Outcome of Twins Delivery; Predictors for Successful Vaginal Delivery: A Single Center Experience

Technion - Israel Institute of Technology, H̱efa, Haifa, Israel
Twin Research and Human Genetics (Impact Factor: 2.3). 11/2006; 9(5):685-90. DOI: 10.1375/183242706778553435
Source: PubMed


The aim of this study was to compare maternal and neonatal outcome of twin births according to mode of delivery and to isolate the factors predicting a successful vaginal delivery and those predicting a failed trial of labor (TOL) leading to an emergent cesarean section. We reviewed all twin deliveries during the years 1995 to 2004. Parameters studied include maternal age, parity, gestational age, maternal antepartum complications and postpartum complications, fetal presentations, birthweight, mode of delivery of each twin, Apgar scores and cord pH. During the study period there were 40,710 deliveries of which 804 (1.9%) were twin deliveries. Of the 804 twins, 398 (49.5%) had planned cesarean sections (PCS) and 406 (50.5%) entered a TOL. Maternal age and parity were similar among the groups. Neonatal outcomes and postpartum complications did not differ between the groups. Of 406 women who had a TOL, 84.9% eventually delivered both twins vaginally. A significantly higher percentage of antepartum complications were noted among those who failed the TOL compared to those with successful TOL (8.2% vs. 1.7%, p = .01). The number of neonates with pH of less than 7.0 did not differ between the groups although more neonates (2.5% vs. 0.4%, p = .05) among the failed TOL had an Apgar score of less than 7.0 at 5 minutes compared to successful TOL. Vaginal delivery of both twins after TOL occurred in 91% of vertex/vertex compared with 71.8% of vertex/nonvertex presenting twins (p < .01). Neonatal outcomes did not differ between both groups. Our results indicate that both vaginal and PCS are comparable options for vertex presenting first twin regardless of second twin presentation.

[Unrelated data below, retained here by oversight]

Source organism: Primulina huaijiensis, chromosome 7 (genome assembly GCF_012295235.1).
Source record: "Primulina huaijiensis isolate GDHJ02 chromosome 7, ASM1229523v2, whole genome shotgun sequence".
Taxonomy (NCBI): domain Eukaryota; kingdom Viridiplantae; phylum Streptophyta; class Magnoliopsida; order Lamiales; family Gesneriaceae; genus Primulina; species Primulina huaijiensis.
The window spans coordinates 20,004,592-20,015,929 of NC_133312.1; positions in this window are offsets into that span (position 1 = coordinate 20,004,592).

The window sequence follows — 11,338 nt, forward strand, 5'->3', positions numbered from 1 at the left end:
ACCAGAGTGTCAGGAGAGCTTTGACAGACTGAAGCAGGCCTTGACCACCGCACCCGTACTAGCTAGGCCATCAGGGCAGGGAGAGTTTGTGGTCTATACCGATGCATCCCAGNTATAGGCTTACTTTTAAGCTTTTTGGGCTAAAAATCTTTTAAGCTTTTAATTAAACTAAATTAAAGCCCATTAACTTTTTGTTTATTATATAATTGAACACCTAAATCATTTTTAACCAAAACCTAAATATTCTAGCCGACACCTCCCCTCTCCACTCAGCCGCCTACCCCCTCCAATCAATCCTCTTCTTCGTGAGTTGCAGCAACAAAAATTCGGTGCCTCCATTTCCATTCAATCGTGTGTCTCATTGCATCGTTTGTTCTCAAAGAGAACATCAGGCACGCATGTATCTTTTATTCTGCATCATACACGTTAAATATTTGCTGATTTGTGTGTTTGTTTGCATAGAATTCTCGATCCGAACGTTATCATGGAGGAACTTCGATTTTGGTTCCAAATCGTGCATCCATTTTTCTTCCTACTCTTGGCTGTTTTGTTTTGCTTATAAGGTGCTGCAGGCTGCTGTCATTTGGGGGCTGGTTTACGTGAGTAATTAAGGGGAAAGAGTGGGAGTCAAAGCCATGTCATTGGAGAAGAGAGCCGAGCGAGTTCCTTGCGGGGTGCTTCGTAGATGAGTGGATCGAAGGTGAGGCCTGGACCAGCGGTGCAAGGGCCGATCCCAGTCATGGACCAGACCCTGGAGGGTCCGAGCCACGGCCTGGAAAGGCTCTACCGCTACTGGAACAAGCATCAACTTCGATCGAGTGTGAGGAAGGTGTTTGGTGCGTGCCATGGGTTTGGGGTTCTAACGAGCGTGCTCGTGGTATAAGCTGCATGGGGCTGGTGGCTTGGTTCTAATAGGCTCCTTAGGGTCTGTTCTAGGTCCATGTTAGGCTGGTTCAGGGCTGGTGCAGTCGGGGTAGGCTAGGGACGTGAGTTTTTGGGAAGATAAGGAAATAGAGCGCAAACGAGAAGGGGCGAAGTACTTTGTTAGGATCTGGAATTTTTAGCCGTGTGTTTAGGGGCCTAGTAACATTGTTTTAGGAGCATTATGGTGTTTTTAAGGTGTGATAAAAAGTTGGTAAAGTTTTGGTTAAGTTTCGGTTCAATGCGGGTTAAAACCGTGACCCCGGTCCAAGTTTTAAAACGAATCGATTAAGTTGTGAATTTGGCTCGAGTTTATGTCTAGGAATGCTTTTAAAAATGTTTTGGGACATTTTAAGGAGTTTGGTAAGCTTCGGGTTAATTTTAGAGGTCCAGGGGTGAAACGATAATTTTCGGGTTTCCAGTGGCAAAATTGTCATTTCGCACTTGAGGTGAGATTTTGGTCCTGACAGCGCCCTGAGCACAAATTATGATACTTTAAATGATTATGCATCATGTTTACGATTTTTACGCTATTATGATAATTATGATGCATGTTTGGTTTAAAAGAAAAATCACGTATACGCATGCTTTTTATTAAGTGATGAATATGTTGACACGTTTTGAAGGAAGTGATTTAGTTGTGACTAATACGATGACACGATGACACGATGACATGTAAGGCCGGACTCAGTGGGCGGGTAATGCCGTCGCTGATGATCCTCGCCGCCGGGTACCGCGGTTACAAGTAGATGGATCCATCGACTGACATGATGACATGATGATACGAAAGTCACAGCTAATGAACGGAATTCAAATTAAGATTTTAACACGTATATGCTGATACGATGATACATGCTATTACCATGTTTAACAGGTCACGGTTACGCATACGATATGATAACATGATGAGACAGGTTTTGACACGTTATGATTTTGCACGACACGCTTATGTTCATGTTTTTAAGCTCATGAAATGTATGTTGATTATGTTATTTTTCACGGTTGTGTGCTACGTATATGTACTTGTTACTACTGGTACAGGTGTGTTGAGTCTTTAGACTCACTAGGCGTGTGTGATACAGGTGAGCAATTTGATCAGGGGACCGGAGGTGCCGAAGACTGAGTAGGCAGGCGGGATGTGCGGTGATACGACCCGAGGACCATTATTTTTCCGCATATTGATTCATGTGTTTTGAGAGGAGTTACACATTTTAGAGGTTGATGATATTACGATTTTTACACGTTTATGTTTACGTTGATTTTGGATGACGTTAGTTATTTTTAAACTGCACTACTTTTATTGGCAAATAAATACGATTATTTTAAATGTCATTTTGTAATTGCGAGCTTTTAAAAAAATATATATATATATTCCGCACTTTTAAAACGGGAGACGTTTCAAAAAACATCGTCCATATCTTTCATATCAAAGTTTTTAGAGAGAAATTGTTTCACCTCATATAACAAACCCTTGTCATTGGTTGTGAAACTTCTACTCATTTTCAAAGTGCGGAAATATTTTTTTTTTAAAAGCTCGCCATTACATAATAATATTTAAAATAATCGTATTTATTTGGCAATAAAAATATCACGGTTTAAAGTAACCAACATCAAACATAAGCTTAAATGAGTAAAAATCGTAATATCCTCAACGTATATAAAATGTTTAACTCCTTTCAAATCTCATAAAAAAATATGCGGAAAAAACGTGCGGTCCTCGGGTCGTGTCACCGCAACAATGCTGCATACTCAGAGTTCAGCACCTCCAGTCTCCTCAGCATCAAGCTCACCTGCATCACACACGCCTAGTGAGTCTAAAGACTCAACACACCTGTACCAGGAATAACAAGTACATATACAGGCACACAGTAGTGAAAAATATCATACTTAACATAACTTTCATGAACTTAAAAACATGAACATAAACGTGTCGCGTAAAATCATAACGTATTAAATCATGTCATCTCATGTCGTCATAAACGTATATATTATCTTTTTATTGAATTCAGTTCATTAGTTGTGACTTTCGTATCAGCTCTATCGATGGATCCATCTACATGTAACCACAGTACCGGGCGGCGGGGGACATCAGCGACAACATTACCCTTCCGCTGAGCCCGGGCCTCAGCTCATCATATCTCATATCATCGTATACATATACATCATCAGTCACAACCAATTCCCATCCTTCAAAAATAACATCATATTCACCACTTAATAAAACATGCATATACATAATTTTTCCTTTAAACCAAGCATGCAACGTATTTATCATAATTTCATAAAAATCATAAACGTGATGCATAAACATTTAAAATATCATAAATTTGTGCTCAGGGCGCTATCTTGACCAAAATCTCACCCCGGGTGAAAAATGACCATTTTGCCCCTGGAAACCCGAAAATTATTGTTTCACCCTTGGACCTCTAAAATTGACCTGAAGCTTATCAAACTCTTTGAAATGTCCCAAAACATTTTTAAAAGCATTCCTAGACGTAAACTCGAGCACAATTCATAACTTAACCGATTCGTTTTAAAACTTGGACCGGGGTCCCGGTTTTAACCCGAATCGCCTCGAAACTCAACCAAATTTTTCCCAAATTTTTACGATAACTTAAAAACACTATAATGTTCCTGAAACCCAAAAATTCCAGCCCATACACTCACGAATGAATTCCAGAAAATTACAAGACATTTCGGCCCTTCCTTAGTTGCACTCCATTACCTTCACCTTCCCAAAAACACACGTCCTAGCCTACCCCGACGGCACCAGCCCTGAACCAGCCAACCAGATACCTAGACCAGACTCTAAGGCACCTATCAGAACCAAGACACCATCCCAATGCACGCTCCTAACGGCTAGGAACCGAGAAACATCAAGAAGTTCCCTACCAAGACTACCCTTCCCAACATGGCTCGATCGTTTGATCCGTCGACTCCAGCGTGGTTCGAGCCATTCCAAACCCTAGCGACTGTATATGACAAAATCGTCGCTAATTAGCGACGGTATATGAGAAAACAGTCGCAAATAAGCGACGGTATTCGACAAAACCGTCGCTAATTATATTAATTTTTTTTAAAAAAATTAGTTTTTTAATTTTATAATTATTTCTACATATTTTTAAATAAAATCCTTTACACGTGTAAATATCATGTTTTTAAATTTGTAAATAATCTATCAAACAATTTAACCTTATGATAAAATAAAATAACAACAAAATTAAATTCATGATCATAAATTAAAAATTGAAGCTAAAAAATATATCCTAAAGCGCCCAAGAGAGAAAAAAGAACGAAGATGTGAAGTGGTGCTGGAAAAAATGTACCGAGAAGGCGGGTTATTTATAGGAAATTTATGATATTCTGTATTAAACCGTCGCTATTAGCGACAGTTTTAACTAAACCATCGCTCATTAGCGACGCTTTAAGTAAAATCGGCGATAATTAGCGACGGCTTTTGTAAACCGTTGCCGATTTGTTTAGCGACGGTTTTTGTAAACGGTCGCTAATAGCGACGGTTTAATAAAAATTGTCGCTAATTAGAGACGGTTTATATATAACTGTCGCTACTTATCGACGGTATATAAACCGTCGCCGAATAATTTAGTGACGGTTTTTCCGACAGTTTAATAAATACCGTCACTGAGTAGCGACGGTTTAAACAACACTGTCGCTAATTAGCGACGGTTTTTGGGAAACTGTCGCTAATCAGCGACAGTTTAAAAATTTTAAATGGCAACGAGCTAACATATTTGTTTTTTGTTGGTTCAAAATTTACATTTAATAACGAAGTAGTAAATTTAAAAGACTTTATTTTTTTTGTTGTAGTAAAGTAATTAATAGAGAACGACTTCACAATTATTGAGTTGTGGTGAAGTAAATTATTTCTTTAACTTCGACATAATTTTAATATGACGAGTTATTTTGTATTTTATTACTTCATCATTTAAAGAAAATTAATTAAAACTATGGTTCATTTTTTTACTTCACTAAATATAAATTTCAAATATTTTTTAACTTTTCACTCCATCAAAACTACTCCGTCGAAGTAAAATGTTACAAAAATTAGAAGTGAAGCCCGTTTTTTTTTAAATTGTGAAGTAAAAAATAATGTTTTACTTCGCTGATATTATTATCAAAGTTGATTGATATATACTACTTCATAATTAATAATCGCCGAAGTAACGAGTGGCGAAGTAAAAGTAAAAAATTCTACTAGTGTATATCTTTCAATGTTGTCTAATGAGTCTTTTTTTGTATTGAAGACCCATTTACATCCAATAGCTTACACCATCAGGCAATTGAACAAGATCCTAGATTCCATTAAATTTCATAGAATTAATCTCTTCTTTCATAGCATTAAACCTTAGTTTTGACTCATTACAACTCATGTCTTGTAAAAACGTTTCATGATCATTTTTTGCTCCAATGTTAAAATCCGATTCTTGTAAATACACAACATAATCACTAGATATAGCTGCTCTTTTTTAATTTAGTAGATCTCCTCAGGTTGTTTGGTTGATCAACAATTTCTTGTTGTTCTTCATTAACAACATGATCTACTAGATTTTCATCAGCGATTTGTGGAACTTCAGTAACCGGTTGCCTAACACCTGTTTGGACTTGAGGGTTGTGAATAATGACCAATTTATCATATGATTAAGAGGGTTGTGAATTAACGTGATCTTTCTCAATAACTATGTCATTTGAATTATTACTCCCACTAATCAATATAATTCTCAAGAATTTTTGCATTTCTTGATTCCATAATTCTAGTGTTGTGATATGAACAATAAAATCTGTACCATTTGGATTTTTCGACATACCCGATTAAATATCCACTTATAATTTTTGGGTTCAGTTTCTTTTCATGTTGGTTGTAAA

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Available from: Eliezer Shalev, Feb 06, 2014
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